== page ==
Air Potato Beetle Population Abounds

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Last year, the Florida Department of Agriculture and Consumer Services released air potato beetles (Liloceris cheni), a biological control agent for the horrible invasive air potato vine (Dioscorea bulbifera), which threatens to overtake the mesic hammock at the Oslo Riverfront Conservation Area. Pictured above is Ken Gonyo’s hand last year with an air potato beetle. Unfortunately, the air potato beetles failed to thrive last year.

The story is different this year, and Ken sent this breeding beetles picture taken with his phone …
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Bob Montanaro recently posted beautiful breeding beetle pictures on his wide-reaching blog.

From my phone come these pictures of beetle damage …
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The air potato beetles, even though abundant this year, need human help to even begin to control the air potato population! Air potato is amazingly prolific.

Much to my husband’s dismay, I bring a few air potato bulbils home each year to conduct an annual air potato ‘experiment’. This year the air potatoes were relegated to the laundry room with no water, little light, and plenty of dust. Of 7 bulbils, 6 germinated and, as always, grew wildly producing teeny-weeny leaves …
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Note the white portions of the vine that grew among hanging clothes with absolutely no light. Even the smallest of the bulbils sprouted and grew …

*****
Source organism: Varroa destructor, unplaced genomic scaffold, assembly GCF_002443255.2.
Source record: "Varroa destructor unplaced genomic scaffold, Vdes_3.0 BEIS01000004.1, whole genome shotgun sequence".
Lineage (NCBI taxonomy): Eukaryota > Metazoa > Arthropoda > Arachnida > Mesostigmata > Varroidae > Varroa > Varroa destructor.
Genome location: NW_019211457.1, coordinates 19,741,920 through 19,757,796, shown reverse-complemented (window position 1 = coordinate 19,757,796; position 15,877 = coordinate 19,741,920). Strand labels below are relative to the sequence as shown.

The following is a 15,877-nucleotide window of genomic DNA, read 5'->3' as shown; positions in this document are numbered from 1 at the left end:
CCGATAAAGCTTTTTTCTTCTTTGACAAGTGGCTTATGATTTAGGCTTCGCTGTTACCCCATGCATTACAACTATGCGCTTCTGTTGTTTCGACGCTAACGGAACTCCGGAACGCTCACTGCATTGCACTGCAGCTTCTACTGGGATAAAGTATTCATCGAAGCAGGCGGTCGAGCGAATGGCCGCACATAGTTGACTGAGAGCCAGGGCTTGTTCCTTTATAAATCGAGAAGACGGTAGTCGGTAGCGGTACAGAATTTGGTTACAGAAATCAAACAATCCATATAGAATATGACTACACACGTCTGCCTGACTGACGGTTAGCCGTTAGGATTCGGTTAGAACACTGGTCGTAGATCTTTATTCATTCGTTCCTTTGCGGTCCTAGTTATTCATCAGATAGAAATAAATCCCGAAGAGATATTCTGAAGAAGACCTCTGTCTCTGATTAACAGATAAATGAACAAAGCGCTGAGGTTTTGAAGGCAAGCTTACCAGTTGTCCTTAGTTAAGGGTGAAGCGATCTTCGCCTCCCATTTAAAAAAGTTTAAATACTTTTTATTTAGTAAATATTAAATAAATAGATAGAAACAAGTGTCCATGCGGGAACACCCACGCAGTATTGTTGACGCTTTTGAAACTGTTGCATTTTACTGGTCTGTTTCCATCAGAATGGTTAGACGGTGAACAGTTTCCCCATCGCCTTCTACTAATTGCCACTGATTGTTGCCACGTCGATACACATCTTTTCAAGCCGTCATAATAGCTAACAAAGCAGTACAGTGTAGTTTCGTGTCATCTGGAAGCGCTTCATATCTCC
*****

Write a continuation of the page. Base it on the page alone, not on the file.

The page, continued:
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And already reproduction has begun with small new bulbils at the leaf nodes …
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Lifelong Learner – Florida State Bird

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Some birds capture our hearts, and the mockingbird, the Florida state bird, has always had mine. Lifelong learners, mockingbirds learn new sounds throughout their lives.

They inspire us in so many ways, as Miss Maudie, the avid gardener in Harper Lee’s classic book, To Kill a Mockingbird, tells the protagonist, Scout, “Your father is right,” she said. Mockingbirds don’t to one thing except make music for us to enjoy. They don’t eat up people’s gardens, don’t nest in corn cribs. They don’t do one thing but sing their hearts out for us. That’s why it’s a sin to kill a mockingbird.”

The beautiful photograph above was taken by Bob Montanaro. Visit his blog to see absolutely amazing photos of a mockingbird chasing off a hawk that was plaguing a sandhill crane family.

Brownhead thinks that it’s an Acorn